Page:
Edward Snowden, who exposed the existence of highly invasive U.S. surveillance programs in 2013, warned this week that Japan might be moving closer to achieving sweeping surveillance of ordinary citizens with a bill that gives the police highly invasive surveillance powers in the name of counterterrorism.

"This is the beginning of a new wave of mass surveillance in Japan," the 33-year-old American said in an exclusive interview from his exile in Russia, referring to Japan's conspiracy bill, which has stirred controversy at home and abroad as having the potential to undermine civil liberties.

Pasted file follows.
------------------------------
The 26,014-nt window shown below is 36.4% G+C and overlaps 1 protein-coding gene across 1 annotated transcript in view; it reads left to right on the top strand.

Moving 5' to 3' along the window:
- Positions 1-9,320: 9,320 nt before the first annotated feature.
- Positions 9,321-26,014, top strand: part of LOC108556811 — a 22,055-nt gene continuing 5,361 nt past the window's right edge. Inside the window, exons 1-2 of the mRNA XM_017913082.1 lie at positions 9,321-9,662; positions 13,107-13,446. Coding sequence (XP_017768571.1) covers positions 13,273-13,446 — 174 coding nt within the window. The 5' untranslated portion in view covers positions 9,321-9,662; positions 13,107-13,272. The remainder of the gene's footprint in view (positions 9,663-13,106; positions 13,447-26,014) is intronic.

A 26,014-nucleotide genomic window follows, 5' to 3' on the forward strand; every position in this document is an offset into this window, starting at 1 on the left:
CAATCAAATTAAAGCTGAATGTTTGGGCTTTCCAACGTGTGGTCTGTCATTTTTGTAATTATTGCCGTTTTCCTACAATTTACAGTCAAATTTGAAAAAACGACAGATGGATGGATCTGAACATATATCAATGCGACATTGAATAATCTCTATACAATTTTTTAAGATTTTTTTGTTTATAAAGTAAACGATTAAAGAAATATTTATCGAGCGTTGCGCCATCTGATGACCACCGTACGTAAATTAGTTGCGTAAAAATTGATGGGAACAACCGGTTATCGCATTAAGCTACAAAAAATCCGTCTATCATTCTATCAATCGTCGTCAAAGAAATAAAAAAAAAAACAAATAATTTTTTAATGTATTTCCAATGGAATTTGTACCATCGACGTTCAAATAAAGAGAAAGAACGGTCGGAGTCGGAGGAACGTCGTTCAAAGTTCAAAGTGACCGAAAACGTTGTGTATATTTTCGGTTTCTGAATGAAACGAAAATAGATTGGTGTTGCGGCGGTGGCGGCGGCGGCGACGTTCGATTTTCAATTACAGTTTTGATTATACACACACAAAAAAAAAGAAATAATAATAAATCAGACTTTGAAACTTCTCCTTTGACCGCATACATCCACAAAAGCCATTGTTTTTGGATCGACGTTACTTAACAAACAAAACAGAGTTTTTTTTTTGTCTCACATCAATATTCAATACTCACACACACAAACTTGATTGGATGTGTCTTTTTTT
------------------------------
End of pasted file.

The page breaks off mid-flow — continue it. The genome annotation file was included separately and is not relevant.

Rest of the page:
The consequences could be even graver when combined with XKEYSCORE, a wide-reaching U.S. data collection tool that was exposed by the former National Security Agency contractor. Snowden also gave credence to the authenticity of new NSA papers exposed by The Intercept website earlier this year that showed the secretive spy agency has already shared the surveillance tool with Japan.